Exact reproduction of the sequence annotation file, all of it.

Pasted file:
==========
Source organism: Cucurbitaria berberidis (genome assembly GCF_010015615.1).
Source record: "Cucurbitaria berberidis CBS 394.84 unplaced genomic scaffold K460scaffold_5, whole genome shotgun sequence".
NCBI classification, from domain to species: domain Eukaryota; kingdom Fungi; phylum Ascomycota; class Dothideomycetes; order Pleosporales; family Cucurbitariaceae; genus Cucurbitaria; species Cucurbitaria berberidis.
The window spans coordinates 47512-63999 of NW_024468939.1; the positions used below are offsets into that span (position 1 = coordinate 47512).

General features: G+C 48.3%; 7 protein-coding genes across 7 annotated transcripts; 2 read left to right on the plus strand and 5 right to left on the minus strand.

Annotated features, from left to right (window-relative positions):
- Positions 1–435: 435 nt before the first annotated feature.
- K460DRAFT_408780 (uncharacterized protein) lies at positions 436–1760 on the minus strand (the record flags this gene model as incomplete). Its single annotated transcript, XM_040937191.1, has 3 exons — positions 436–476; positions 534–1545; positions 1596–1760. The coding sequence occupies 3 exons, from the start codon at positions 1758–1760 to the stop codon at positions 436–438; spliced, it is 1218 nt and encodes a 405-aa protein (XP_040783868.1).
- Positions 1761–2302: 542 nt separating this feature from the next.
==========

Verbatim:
Source organism: Cucurbitaria berberidis (genome assembly GCF_010015615.1).
Source record: "Cucurbitaria berberidis CBS 394.84 unplaced genomic scaffold K460scaffold_5, whole genome shotgun sequence".
NCBI classification, from domain to species: domain Eukaryota; kingdom Fungi; phylum Ascomycota; class Dothideomycetes; order Pleosporales; family Cucurbitariaceae; genus Cucurbitaria; species Cucurbitaria berberidis.
The window spans coordinates 47512-63999 of NW_024468939.1; the positions used below are offsets into that span (position 1 = coordinate 47512).

General features: G+C 48.3%; 7 protein-coding genes across 7 annotated transcripts; 2 read left to right on the plus strand and 5 right to left on the minus strand.

Annotated features, from left to right (window-relative positions):
- Positions 1–435: 435 nt before the first annotated feature.
- K460DRAFT_408780 (uncharacterized protein) lies at positions 436–1760 on the minus strand (the record flags this gene model as incomplete). Its single annotated transcript, XM_040937191.1, has 3 exons — positions 436–476; positions 534–1545; positions 1596–1760. The coding sequence occupies 3 exons, from the start codon at positions 1758–1760 to the stop codon at positions 436–438; spliced, it is 1218 nt and encodes a 405-aa protein (XP_040783868.1).
- Positions 1761–2302: 542 nt separating this feature from the next.